Wednesday, March 02, 2011

Buffett's interview with Becky Quick on CNBC

Warren Buffett had a three hour interview on CNBC today.

Becky Quick, the lead interviewer, is also one of the journalists that leads the question and answer period of the Berkshire Hathaway Annual meeting.

This secgment was particularly interesting. I particularly liked his response to Joe Kernan's question about whether there are moments to be in non-financial assets (he meant commodities).

Buffett's answer is to suggest that true investment is about purchasing an asset, it could be a business, or a farm, rental real estate, or a fixed income security, that pays you income over time, irrespective of the price for which the asset could be sold. In this sense, investors do not need the market, and they do not have to worry about market prices, because the income from the underlying asset, whether through operating income or dividends, is sufficient to provide a satisfactory return. If the market is also willing to pay high prices for that income, the capital gain is gravy. This is the sense in which investing is business-like. If you own a McDonalds franchise, you don't spend your time wondering what the market price of the franchise is, you spend your time worrying about how to improve the performance of the business - as measured by the income that it throws off.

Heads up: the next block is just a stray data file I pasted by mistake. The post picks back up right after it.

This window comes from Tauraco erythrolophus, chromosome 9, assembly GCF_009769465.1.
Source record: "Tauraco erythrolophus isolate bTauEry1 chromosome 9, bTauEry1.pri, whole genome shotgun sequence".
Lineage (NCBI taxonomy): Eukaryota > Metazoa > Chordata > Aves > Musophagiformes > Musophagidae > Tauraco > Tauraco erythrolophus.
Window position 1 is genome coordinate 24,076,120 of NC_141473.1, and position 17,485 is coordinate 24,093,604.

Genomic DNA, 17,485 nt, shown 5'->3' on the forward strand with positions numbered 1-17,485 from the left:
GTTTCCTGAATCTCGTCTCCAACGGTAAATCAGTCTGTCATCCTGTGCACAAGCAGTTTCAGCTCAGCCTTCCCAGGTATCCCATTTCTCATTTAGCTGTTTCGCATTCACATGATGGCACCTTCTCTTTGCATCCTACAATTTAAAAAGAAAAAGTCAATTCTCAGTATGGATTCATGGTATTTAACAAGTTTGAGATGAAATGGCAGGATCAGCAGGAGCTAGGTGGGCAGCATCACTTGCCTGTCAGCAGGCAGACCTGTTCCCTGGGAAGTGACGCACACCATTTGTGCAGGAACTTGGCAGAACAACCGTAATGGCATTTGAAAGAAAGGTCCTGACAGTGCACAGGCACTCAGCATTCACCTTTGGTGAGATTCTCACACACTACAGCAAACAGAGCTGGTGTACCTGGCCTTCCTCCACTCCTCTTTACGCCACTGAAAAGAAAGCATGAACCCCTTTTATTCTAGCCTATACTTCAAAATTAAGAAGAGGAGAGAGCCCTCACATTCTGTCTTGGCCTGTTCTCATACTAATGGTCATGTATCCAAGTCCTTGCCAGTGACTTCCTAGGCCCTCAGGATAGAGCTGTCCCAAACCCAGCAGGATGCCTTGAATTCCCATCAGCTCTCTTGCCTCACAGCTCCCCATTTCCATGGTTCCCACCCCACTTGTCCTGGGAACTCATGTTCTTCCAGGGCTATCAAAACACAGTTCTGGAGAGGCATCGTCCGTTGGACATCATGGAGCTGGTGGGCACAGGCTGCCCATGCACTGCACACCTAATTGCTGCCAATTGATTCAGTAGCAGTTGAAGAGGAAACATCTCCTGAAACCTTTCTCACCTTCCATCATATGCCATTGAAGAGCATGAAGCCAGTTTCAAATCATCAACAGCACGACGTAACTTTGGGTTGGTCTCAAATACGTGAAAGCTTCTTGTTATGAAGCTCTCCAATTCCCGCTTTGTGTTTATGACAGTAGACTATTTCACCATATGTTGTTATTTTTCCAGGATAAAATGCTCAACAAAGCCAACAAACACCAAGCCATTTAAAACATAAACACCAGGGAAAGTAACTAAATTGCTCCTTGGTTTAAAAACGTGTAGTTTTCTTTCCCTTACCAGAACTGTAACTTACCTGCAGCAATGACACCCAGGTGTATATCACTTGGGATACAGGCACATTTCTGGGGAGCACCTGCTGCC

Commodities, by contrast are speculation in Buffett's view. While he admits there is nothing wrong, immoral or bad about speculation, it is NOT investing, since the asset itself, whether it be gold, silver, cotton or oil, does nothing for the purchaser directly. Instead, the purchaser has to hope that someone else will pay more in the future. In that sense, it is a bet on future attitudes towards the commodity in question.

His description of gold, a current favorite, is hilarious. Note he contrasts the value of gold with the universe of other assets that could be had for the amount equivalent to the market cap of gold (price per ounce x all ounces outstanding). Not said, but I think intended, is that assets such as farmland and businesses which have pricing power are no worse an inflation hedge than gold. True enough, earnings multiples may decline, but as income rises, risk of capital loss from inflation should be muted. Meanwhile, unlike the commodity, the farm does not have to be sold to provide income, so market price fluctuations are not really a big problem.

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